Department of Justice Wins Preliminary Injunction Against Rare Breed Triggers

  • ATF’s Injunction Win: The ATF secured an injunction in Brooklyn, preventing Rare Breed Triggers from selling certain triggers & preserving customer records.

  • Legal Dispute on Trigger Function: The FRT-15 trigger is at the heart of the controversy, with Rare Breed asserting its legality while the ATF deems it a machinegun conversion.

  • Jurisdiction & Patent Controversy: Both Rare Breed & the ATF face claims of “judge-shopping.” The ATF suggests the FRT-15 is a repurposed, previously outlawed device, a claim disputed by Rare Breed.

Rare Breed Triggers FRT-15 Forced Reset
Rare Breed Triggers FRT-15 Forced Reset

The Bureau of Alcohol, Tobacco, Firearms and Explosives (ATF) has won a preliminary injunction in a Brooklyn District court barring Rare Breed Triggers, LLC from selling any forced reset triggers and from destroying customer records. This decision comes six days after Rare Breed Triggers, with the help of the National Association for Gun Rights (NAGR), won a temporary restraining order barring the ATF from taking enforcement actions against the individual named plaintiffs in a district-level federal case in Texas.

Federal Judge Nina R. Morrison has issued a preliminary injunction in favor of the ATF in United States v. Rare Breed Triggers, LLC. The judge ruled that the federal government was likely to succeed on the merits of the case, claiming that the parties most likely engaged in a Klein conspiracy. A Klein conspiracy is a somewhat murky charge where the defendants enter into a conspiracy to “impair or impede” lawful functions of the federal government.

The multiple-year legal battle has centered around the company’s forced reset triggers, the FRT-15.

Rare Breed Triggers claim the FRT-15 is a drop-in semi-automatic trigger that increases the rate of fire of an AR-15-style firearm by forcing the trigger to reset. Rare Breed points out that a gun equipped with its trigger will only expel one round per trigger pull.

The ATF believes that the FRT-15 and the Wide Open Trigger, which Rare Breed also sold for a limited time, are drop-in auto sears (DIAS) enabling the shooter to expel multiple rounds with a “single function of the trigger.” Any machinegun conversion device is regulated under the National Firearms Act of 1934 (NFA) as machineguns. Since no machineguns made after April 1986 can be added to the NFA registry, the ATF deduces that all FRT-15 and WOT forced reset triggers are illegal, thanks to the Hughes amendment.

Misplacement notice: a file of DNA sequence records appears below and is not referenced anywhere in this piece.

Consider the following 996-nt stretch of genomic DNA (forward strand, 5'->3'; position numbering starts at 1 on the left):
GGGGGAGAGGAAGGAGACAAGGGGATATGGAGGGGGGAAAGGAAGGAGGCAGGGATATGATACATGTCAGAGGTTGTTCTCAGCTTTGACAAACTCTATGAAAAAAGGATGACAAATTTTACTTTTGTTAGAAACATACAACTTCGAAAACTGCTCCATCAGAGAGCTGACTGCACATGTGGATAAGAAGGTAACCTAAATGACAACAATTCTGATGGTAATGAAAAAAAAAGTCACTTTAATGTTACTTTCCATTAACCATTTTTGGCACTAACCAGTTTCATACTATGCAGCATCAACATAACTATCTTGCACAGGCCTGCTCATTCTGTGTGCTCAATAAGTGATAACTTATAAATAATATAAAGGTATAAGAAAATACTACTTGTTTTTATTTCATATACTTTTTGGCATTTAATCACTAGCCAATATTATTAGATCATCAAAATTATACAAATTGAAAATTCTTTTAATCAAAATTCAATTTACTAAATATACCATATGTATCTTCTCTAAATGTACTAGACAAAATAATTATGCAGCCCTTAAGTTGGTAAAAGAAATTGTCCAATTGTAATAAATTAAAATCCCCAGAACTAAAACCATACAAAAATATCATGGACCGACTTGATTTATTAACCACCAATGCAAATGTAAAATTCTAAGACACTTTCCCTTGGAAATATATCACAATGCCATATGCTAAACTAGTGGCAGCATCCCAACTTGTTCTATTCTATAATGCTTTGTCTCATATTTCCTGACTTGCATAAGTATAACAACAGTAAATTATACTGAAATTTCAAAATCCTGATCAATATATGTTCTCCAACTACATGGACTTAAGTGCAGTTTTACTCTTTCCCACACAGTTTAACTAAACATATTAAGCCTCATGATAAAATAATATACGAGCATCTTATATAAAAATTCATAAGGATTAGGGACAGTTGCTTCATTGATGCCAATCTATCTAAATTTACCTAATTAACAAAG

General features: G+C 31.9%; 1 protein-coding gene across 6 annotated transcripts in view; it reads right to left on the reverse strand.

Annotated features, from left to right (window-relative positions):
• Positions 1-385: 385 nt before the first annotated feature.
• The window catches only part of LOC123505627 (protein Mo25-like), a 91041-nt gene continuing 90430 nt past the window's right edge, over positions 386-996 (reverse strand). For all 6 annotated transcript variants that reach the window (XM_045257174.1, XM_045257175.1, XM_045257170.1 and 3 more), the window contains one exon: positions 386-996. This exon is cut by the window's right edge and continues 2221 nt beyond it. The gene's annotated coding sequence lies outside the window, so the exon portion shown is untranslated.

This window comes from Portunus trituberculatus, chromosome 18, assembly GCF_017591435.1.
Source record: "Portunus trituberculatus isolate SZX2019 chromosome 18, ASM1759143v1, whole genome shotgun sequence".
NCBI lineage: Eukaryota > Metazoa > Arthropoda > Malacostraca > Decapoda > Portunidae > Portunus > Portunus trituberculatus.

The battle between the ATF and Rare Breed started in July of 2021 when the ATF served the company with a cease-and-desist order. The company ignored the letter and continued to sell the triggers through its website. The company would sue the ATF in the Middle District of Florida but failed to achieve a victory.

The company would try reincorporating in North Dakota and sue the ATF in District Court. The ATF claimed the company was “judge-shopping” and picked North Dakota for its conservative judges. The case would eventually be thrown out for lack of jurisdiction.

A few months later, the ATF would do precisely what it claimed Rare Breed was doing with its North Dakota case.

The ATF and the Department of Justice (DOJ) would sue Rare Breed Triggers, LLC., Rare Breed Firearms LLC., Kevin Maxwell, and Lawrence DeMonico in a Brooklyn, NY District Court, claiming the company was selling machinegun conversion devices and was trying to obfuscate the companies actions through a series of shell companies.

The ATF claimed it picked the anti-gun district because Rare Breed’s bank is in New York City.

The ATF also claimed that Rare Breed repurposed the patent for the AR-1 trigger into the FRT-15. The AR-1 was previously determined to be a machine gun by the ATF. Rare Breed denies this accusation, claiming that the FRT-15 differs from the AR-1 trigger. The judge in the case believed the ATF and wrote in her 129-page decision:

“One thing Defendants knew—but did not tell their customers—when they launched their FRT-15 sales campaign in 2020 was that its predecessor device, the AR-1, had been classified by the ATF as a machinegun. Certain aspects of the AR-1 were modified in its redesign. But the essential “forced-reset trigger” feature of the device, enabling automatic fire as long as the shooter maintains pressure on the trigger—which Defendants knew was the reason the ATF had classified it as an illegal machinegun—remained unchanged.”

The court has ordered Rare Breed Triggers to stop selling the FRT-15, WOT, or any other forced reset trigger. The company is also ordered to maintain all company records, including the sale and disposition of the company’s products.

*AmmoLand News reached out to Lawrence DeMonico for comment via text, but our request was not returned as of publishing.

Department of Justice Win Preliminary Injunction Against Rare Breed Triggers

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About John Crump

John is a NRA instructor and a constitutional activist. John has written about firearms, interviewed people of all walks of life, and on the Constitution. John lives in Northern Virginia with his wife and sons and can be followed on Twitter at @crumpyss, or at

John Crump